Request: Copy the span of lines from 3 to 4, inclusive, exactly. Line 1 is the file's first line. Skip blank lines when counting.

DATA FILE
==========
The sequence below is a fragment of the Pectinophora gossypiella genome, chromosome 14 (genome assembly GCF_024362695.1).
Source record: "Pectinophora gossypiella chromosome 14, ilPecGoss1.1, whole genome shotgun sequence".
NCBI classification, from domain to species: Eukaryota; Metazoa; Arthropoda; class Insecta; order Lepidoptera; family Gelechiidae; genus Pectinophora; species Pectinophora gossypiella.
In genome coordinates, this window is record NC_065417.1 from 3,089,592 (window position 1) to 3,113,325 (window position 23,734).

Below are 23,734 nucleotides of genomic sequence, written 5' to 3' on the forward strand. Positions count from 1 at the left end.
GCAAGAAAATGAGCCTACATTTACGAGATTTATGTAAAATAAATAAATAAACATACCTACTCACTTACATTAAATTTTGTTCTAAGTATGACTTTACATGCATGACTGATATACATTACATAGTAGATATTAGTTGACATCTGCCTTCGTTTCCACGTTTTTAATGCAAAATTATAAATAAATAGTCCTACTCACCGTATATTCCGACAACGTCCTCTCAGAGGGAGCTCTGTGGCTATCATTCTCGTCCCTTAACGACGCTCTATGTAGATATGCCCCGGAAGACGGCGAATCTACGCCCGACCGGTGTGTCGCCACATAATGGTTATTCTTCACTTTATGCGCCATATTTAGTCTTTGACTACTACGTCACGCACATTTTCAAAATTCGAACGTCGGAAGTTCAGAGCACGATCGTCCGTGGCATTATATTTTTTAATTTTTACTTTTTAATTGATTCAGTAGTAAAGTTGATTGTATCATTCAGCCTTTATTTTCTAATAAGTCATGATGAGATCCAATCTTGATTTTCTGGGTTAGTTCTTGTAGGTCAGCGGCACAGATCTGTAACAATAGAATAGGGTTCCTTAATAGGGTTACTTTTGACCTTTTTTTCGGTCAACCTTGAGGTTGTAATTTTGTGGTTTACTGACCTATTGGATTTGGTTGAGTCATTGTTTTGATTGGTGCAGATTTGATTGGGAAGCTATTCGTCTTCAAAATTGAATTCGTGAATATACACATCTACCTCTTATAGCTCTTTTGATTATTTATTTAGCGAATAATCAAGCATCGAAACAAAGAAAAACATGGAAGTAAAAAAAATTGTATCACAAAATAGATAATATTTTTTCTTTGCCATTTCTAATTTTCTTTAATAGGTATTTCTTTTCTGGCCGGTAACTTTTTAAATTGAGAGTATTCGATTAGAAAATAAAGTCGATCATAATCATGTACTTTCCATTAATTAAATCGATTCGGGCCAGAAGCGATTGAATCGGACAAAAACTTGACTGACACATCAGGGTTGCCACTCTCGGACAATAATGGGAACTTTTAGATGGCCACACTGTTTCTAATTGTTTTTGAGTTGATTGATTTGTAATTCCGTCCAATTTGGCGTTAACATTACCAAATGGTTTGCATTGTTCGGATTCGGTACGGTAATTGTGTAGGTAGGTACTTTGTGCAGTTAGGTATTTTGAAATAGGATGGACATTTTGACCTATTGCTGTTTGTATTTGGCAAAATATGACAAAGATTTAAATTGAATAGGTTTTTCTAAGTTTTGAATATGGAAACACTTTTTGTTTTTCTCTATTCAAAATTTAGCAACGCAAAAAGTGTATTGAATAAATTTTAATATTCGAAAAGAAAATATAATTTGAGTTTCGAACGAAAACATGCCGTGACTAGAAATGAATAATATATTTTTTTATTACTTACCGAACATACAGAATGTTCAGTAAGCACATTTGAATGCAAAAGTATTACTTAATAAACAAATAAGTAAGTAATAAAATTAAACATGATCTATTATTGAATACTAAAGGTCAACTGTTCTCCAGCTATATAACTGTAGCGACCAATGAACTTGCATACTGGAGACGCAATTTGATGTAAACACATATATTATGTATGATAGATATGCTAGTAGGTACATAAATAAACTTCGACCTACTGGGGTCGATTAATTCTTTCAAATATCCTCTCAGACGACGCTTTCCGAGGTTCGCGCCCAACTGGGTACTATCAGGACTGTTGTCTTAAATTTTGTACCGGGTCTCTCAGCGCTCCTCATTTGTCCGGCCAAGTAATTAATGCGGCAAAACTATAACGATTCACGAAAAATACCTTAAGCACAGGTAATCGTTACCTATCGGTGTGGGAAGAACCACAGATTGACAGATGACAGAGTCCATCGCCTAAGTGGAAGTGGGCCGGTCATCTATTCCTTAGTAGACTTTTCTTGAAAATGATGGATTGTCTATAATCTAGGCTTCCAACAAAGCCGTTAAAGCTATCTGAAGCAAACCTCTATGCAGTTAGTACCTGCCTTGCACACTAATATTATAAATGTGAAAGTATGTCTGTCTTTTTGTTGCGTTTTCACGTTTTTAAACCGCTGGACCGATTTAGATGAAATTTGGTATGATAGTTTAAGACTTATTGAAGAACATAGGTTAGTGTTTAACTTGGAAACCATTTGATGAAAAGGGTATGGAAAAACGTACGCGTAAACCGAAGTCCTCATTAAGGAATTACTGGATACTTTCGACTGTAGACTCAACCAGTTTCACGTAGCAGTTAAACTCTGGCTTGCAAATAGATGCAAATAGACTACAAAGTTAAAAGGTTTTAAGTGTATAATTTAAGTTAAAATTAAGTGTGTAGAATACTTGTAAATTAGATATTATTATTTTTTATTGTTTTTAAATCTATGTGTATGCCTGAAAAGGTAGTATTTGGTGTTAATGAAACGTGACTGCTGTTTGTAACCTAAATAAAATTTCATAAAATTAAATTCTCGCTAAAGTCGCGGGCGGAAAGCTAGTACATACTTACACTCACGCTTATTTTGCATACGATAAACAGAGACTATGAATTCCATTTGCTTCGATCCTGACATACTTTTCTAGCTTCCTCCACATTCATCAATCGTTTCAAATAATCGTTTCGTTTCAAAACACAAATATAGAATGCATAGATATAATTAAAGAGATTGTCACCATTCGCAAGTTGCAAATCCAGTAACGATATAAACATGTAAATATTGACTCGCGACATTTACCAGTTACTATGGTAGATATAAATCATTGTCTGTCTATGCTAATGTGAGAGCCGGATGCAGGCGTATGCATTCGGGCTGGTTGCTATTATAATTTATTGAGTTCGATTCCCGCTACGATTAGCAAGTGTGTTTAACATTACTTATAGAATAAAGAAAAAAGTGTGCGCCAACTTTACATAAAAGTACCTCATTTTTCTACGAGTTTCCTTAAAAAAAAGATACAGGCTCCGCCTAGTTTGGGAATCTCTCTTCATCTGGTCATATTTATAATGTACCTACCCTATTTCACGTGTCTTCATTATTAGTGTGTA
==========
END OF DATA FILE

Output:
NCBI classification, from domain to species: Eukaryota; Metazoa; Arthropoda; class Insecta; order Lepidoptera; family Gelechiidae; genus Pectinophora; species Pectinophora gossypiella.
In genome coordinates, this window is record NC_065417.1 from 3,089,592 (window position 1) to 3,113,325 (window position 23,734).